LOUISVILLE To be understood and to understand – that’s a basic need for breast cancer patients. They want to understand their choices – and select the options which are best for them – and to have someone understand their fear and emotional pain.
At Baptist Hospital East – and other hospitals across the nation – nurse navigators serve as the bridge between the physician and the patient. Many times patients do not want to “bother” their doctor with their questions or concerns, but they feel free to talk to a nurse.
And there’s a lot to talk about. Medical advances have resulted in a variety of treatment choices for breast cancer patients in terms of surgery, chemotherapy, radiation, and hormone therapy. Not to mention breast reconstruction and help after treatment – from support groups to exercise rehabilitation.
For the newly diagnosed, this range of choices can be overwhelming at a time when they are under a great deal of stress.
Ideally, the nurse navigator sits in with the patient and physician as treatment is discussed. This way the navigator can hear what’s said, and help the patient understand what to expect from the upcoming treatment.
At Baptist Hospital East, a nurse navigator is available for every patient who has a diagnosis of breast cancer. Patients may be referred from their physician, or the patient may call the navigator themselves to get connected to this free service.
Providing patients with accurate and understandable information is a key element. Patients are offered a one-on-one educational visit with the nurse navigator prior to surgery so that they may have a better understanding of what to expect in the postoperative period.
All along the way, the navigator plants seeds about what’s coming next, or resources that may be valuable, such as support groups. Patients may not be ready for this step yet, but can start processing the thought of sharing their cancer journey with others.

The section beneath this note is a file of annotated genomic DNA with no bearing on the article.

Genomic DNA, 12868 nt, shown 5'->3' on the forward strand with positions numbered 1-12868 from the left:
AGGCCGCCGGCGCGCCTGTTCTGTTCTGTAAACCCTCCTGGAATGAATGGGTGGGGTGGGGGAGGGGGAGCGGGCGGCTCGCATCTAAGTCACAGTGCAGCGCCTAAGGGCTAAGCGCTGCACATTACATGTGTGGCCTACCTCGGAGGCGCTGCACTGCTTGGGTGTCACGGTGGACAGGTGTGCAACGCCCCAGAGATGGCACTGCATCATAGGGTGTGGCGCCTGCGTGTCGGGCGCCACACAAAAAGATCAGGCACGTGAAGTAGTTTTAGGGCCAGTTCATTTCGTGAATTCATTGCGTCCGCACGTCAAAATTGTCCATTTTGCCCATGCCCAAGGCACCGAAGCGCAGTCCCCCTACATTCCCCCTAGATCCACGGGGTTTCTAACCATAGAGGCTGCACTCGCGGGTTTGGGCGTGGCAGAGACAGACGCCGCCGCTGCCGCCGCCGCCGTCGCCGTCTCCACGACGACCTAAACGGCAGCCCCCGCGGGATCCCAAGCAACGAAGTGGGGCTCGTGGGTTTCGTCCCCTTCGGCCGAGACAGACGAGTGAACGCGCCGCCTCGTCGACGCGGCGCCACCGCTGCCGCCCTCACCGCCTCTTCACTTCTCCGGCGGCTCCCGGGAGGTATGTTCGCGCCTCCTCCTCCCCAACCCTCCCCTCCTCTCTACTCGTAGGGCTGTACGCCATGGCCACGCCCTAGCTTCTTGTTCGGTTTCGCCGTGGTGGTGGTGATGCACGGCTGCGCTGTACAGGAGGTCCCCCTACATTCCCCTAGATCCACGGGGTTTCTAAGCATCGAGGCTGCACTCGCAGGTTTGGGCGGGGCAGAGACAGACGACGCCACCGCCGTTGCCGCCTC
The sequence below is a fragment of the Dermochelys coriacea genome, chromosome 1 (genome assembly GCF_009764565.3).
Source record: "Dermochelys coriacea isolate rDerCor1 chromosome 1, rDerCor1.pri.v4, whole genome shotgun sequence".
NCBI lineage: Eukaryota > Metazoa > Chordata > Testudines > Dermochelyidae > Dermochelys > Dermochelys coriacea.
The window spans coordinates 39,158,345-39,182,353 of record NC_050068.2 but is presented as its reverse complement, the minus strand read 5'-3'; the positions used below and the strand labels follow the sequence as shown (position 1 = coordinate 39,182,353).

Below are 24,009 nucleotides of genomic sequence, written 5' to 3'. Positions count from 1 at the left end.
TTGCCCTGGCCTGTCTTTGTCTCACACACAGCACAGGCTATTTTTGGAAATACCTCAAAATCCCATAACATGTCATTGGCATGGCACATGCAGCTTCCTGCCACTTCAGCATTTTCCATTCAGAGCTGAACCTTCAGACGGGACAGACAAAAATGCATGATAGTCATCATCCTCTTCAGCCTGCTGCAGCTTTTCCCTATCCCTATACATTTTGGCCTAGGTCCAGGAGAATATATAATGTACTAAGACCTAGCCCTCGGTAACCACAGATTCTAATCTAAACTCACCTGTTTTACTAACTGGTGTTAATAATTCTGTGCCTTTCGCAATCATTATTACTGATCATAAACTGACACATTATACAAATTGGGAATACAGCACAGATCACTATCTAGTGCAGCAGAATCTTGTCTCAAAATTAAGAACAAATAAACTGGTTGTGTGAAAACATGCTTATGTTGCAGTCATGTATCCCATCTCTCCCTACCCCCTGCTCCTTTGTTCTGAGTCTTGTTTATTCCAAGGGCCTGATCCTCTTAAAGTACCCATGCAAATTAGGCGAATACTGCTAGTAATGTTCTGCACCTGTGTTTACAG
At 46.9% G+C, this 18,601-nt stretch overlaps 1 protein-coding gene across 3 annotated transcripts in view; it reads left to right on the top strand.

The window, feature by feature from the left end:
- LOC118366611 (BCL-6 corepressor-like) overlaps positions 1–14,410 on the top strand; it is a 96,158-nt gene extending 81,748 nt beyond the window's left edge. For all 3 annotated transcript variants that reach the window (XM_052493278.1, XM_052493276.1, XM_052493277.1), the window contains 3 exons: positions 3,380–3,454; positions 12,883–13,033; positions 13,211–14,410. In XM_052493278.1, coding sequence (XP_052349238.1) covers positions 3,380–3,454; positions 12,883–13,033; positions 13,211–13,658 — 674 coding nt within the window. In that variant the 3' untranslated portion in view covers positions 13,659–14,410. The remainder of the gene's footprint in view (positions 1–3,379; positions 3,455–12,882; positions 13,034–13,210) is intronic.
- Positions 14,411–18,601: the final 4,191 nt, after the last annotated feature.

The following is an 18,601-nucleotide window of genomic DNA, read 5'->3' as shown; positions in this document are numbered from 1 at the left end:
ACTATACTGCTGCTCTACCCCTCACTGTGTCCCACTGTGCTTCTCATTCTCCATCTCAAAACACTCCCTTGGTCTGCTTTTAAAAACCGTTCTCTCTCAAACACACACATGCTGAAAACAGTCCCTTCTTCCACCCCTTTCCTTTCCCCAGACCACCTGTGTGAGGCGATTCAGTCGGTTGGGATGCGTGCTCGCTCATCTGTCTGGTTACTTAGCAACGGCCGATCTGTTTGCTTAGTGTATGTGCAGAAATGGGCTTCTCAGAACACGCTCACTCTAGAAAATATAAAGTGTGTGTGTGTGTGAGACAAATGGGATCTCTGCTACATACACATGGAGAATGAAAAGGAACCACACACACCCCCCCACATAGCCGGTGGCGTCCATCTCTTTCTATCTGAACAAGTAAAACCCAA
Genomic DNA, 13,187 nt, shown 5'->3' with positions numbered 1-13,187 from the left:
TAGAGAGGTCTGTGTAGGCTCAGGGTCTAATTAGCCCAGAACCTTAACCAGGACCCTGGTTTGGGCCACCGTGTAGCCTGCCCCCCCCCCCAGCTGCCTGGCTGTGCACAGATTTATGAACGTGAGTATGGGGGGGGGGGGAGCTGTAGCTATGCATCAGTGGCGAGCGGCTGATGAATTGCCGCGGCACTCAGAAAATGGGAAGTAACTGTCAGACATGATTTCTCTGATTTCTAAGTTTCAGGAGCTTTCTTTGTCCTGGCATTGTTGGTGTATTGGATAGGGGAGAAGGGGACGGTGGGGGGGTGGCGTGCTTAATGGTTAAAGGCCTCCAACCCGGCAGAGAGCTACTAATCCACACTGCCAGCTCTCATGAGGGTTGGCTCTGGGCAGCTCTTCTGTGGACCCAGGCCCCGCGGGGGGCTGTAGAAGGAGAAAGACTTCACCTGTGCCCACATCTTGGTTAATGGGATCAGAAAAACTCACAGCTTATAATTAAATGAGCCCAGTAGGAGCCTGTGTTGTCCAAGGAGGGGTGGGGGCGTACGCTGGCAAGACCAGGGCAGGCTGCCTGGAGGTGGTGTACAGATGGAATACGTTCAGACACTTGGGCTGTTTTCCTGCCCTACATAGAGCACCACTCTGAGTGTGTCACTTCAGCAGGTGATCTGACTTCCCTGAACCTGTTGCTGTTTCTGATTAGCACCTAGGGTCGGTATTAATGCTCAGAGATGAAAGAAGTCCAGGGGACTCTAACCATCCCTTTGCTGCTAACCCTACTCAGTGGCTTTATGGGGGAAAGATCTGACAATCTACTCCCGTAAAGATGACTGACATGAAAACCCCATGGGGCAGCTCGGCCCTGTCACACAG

Additional referrals may be needed –to help with financial or transportation concerns, dietary issues, or other matters. The nurse navigator is a conduit to those resources, whether they are based at the hospital or in the community.
The nurse navigator stays in contact with the patient before, during, and after treatment. When the patient doesn’t know whom to call, the nurse navigator is a safe sounding board.
The primary role of the nurse navigator is to be a patient advocate. As an advocate, the navigator guides the patient past barriers to prompt diagnosis and treatment.
The concept of patient navigation was founded and pioneered in 1990 through the groundbreaking work of Dr. Harold Freeman of New York. Freeman studied low-income breast cancer patients in Harlem, discovering that women who received guidance had better results. Today, it is quickly becoming standard practice in hospitals across the nation.
Putting out this helping hand to breast cancer patients has quickly become the most enjoyable part of my job. It is a pleasure to be a connection point for these patients, to calm their fears, dispel myths, impart strength, and show them that we care.
With a nurse navigator showing the way, the journey through cancer is paved with hope.
Tina Toole-Harper, RN, CBCN, is a nurse navigator and cancer resource nurse specialist with Baptist Hospital East.